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Swipe Right: How Marketers Changed Online Dating

Hal Conick

Online dating is used by approximately 48 million Americans. What role has marketing played in getting millions of people to forget the stigma and find their soulmate online?

Online dating isn’t perfect. No website has found the magic method of creating a love connection. Just ask Mark Brooks, who has worked in and around the industry for two decades. “This is a total virgin science,” Brooks quips with a restrained laugh from his deck in Malta. 

Brooks runs Courtland Brooks, an agency that provides strategy, marketing, business development, and media relations for companies in the online dating world. He’s worked with websites like PlentyofFish.com and Cupid.comand has seen the industry through multiple eras, from the early days of online personals to companies scrambling for mobile relevance.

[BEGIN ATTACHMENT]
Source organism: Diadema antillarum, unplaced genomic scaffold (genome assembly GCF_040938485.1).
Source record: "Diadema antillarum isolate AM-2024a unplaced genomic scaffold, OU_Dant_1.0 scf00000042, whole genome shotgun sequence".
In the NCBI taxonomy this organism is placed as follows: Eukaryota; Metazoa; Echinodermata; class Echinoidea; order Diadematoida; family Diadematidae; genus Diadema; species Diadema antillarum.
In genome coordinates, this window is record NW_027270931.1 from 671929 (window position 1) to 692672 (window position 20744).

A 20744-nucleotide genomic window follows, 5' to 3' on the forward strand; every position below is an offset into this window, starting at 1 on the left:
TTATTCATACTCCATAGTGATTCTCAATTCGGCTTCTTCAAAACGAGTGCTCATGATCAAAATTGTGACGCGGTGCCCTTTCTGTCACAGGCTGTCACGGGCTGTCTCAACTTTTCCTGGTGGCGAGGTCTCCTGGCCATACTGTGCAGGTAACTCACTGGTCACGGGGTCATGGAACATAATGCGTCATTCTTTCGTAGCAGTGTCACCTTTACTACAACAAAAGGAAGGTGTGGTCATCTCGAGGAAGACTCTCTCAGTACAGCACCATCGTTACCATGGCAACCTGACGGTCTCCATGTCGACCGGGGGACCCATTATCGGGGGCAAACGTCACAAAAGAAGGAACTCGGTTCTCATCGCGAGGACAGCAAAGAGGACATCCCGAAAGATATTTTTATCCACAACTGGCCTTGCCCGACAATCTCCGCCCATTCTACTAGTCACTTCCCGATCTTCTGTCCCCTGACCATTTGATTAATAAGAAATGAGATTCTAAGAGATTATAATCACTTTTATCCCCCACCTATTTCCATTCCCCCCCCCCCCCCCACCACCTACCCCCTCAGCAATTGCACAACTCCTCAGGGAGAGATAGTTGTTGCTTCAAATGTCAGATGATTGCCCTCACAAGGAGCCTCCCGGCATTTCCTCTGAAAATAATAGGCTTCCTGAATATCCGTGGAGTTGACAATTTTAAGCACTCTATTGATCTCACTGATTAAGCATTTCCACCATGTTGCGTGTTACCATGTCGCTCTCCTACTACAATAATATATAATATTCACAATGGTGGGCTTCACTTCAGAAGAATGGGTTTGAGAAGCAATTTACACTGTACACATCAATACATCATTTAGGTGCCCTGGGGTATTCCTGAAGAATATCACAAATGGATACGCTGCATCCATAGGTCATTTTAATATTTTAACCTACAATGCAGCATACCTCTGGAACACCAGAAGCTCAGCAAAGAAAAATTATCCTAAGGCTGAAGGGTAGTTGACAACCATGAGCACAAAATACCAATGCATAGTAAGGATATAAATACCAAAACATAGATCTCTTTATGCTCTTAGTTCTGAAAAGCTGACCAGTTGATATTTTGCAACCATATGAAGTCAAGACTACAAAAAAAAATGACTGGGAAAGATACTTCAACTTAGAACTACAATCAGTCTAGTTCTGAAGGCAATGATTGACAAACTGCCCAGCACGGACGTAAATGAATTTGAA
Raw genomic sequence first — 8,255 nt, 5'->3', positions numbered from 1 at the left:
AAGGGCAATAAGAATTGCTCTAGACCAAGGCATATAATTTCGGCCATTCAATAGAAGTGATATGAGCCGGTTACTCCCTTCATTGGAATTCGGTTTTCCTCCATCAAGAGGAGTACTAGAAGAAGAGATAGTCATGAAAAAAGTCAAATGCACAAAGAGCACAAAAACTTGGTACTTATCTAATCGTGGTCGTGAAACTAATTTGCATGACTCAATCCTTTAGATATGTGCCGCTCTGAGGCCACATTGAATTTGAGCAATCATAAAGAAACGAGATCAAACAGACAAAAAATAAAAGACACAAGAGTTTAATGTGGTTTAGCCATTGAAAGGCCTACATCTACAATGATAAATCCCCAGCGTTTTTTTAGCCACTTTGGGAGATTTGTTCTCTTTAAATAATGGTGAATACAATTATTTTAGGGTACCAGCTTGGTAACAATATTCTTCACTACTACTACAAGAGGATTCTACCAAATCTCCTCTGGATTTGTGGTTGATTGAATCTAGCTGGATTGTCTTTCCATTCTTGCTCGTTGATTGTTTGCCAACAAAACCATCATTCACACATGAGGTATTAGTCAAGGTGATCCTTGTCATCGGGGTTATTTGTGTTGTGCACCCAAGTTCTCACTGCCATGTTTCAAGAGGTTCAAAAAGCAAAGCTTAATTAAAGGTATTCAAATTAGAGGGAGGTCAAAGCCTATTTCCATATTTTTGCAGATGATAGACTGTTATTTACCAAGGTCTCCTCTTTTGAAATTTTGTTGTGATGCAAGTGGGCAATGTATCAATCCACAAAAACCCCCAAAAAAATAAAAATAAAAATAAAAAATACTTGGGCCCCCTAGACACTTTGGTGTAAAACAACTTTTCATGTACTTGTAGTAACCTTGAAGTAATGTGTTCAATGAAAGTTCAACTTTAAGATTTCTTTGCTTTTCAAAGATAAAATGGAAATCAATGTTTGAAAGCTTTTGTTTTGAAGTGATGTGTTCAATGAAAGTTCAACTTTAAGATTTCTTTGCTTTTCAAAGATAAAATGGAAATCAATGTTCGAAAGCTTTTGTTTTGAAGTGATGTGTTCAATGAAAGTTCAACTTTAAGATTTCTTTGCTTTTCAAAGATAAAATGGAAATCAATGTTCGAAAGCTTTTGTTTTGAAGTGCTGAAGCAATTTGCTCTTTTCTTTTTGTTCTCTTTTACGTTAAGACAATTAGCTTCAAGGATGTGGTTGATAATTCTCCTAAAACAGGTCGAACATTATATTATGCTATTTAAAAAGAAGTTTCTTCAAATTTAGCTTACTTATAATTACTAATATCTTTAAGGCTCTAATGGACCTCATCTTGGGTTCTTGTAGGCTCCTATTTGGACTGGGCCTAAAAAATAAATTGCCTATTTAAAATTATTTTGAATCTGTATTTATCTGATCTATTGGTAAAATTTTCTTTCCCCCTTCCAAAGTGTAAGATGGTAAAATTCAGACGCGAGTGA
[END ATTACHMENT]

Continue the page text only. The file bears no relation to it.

Competition has grown along with the size of the industry. Reports say there are anywhere from 2,500 to 8,000 online dating platforms worldwide, all with their own unique claim or angle to attract users. Pew Research Center reports that while few users were online dating in 2005, 15% of all Americans have used online dating sites or apps at some point as of 2015. This equates to roughly 48 million people. Pew also recently reported that the share of 18-to-24-year-olds who use these platforms has nearly tripled from 10% in 2013 to 27% today. Even the boomers are getting in on the action, with online dating user share doubling from 6% in 2013 to 12% today. 

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Hal Conick is a staff writer for the AMA’s magazines and e-newsletters. He can be reached at hconick@ama.org or on Twitter at @HalConick.